Preliminary studies were conducted in the laboratory conditions for screening of seeds of fifty common bean genotypes procured from MAREC, Sangla, HP. Seeds were surface sterilized with mercuric chloride (0.1%) and were treated with two level of osmotic potential (-0.3 and -0.5 MPa) by polyethylene glycol 6000.Three replications of each genotype for each concentration were germinated in 12cm diameter glass petridish at 25+20C in seed germinator.  Observations for germination percentage (%) were recorded when control showed 100 per cent germination (data not given).Two best performing common bean genotypes i.e. KR 60 and KRC 5 were selected for further study and trial was carried out at Department of Biology and Environmental Sciences in the College of Basic Sciences, CSKHPKV, Palampur. The site is located at 32.60 N latitude, 76.30S longitudes and an altitude of 1290 m above mean sea level. Seeds were planted in July, in pots having 30 cm diameter in completely randomized block design (CRD) with four replications. The pots were prepared by mixing soil, vermicompost and sand in the 3: 2:1 ratio along with addition of N, P and K in the ratio of 20:60:0. Nitrogen was applied in two doses, one at time of sowing and other at the time of flowering. The experiment was performed in the net house covered from the top with polysheet and stress was created at flower initiation stage by withholding water until the appearance of slight wilting symptoms and control/unstressed plants were watered regularly, hand weeding was done regularly. Foliar spray was applied after stress imposition and treatments were Stress + BA (0.01 %), Stress + BA (0.1%), Stress + SA(150 ppm), Stress + SA ( 300 ppm ), Stress +CoCl2 (10 ppm) and Stress + CoCl2  (15 ppm ). Various morphophysiological parameters like root length, plant dry weight, relative water content and Chlorophyll fluorescence (fv/fm) were recorded after 30 days of stress imposition and drought susceptibility index and yield   parameters were also taken after harvest. Length of the root was measured with the help of scale by uprooting the plant, a fully expanded and mature leaf from top part of the plant was collected and relative water content was calculated by formula given (Merah, 2001). Chlorophyll fluorescence (fv/fm) was measured using a portable PEA (Plant Efficiency Analyzer Flurometer Hansatech Instrument version 1.21).Drought susceptibility index was calculated by formula given (Fischer & Maurer 1978).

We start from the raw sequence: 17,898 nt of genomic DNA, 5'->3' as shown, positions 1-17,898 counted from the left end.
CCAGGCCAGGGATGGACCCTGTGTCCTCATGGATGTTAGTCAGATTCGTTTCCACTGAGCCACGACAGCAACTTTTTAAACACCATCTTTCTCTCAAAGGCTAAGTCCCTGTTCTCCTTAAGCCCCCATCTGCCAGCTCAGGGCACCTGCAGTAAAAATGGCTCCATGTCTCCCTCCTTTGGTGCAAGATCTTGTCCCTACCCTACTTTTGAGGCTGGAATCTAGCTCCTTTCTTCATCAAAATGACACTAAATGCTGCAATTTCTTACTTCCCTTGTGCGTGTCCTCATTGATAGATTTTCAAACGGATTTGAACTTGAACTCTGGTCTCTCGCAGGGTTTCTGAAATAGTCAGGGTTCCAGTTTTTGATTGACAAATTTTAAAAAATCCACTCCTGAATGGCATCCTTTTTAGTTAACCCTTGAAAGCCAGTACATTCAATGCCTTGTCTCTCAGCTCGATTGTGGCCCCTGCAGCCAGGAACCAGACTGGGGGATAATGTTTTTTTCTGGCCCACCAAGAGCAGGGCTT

Promising Common bean genotypes KR 60 and KRC 5 selected at germination stage were subjected for further investigation under pot culture. Drought stress imposed at flower initiation stage had deleterious impact on various evaluated morphophysiological parameters. This study revealed that drought stress at flower initiation stage in these genotypes significantly increased plant root length and decreased dry weight, RWC and chlorophyll fluorescence (fv/fm) in both genotypes which were selected for pot trial after preliminary screening in lab condition. These results are in conformity with the results obtained (Ghanbari et al., 2013). Roots are the chief organs of water absorption, increase in root length in both genotypes was recorded under water deficit than unstressed plants. Present investigation revealed that application of BA (0.1%) had significant positive influence on root length under stress in both genotypes. Foliar application of boric acid increased root length by the regulation of cell metabolism, growth of meristematic cells and transportation of water and sugar through tissues (Hartung et al., 1994). BA (0.1%) showed (10.32 %) increase in KR 60 genotype and (6.14%) in KRC 5 genotype but all the treatments enhanced root length in treated stressed plants as compared to non treated stressed plants and genotype KR 60 responded better to these treatments (Table 1). Drought stress significantly reduced plant dry weight in both genotypes as compared to unstressed plants but it was significantly enhanced by foliar spray and genotype KRC 5 responded effectively by showing negligible reduction (2.5%) in SA (150 ppm) treatment whereas BA (0.1%) is also effective in causing less reduction in both genotypes (Table 1).Cobalt chloride treatments are ineffective especially in dry weight. This finding corroborated the findings that exogenous application of salicylic acid improves fresh and dry weight percentage (Ghorbani et al., 2013). Salicylic acid increased number of branches per plant, fresh and dry weight as well as leaf area (Khafaga et al., 2009). Leaf relative water content shows the water status of plant tissues pertaining to physiological consequence of cellular water deficit and hence it is used as one of the parameter to estimate the degree and intensity of water stress. This study clearly indicated negative impact of drought stress on leaf relative water content parameter as both genotypes displayed significantly greater reduction. Both genotypes showed variable degree of improvement in relative water content under various treatments over stressed plants. In both genotypes SA (150 ppm) and BA (0.1%) treatments significantly elevated leaf water content and reduction in RWC reduced to half with foliar spray (Table 1). Boric acid treatments showed positive influence on relative water content under drought stressed condition (Upadhyaya et al., 2012). Enhancement in leaf relative water content under treatments is in agreement with the results of (Kadioglu et al., 2011). Exogenous application of SA improves RWC due to osmotic adjustment (Saxena & Misra, 2009). Chlorophyll fluorescence parameter (fv/fm) has been suggested as a quantitative measure of photochemical efficiency of PSII complex and photo yield of oxygen evolution under different environmental stress (Yang, 1999).Reduction in fv/fm was recorded under drought stress. Drought stress significantly reduced chlorophyll fluorescence (fv/fm) in both genotypes. All foliar treatments effectively enhanced chlorophyll fluorescence (fv/fm) in both genotypes. However, SA (150 ppm) and BA (0.1%) showed less than 1% reduction in both genotypes, KR 60 was most effective genotype showing very low reduction in chlorophyll fluorescence i.e. only 0.26 % compared to normal plants whereas other treatments also showed positive influence. Positive influence of SA treatment on (fv/fm) parameter was observed (Shi et al., 2006).Drought tolerant cultivars showed a smaller decrease in photosynthetic efficiency (Almeselmani et al., 2011).Water stress decrease the Chlorophyll fluorescence in Faba bean and reduction was very low in genotypes Gazira-2 (drought tolerant) (Ammar et al., 2014). Maximum drought susceptibility index was showed by unsprayed stressed plants, SA (150 ppm) foliar treatment was most effective with lower drought susceptibility index. Higher drought susceptibility index of unsprayed stressed plants clearly indicated   negative impact of drought stress on plant productivity. Lowest DSI was recorded in SA (150 ppm) treatment and other treatments also indicated comparatively lower drought susceptibility index which indicates that foliar application of boric acid, salicylic acid and cobalt chloride increased drought tolerance of plants (Table 1).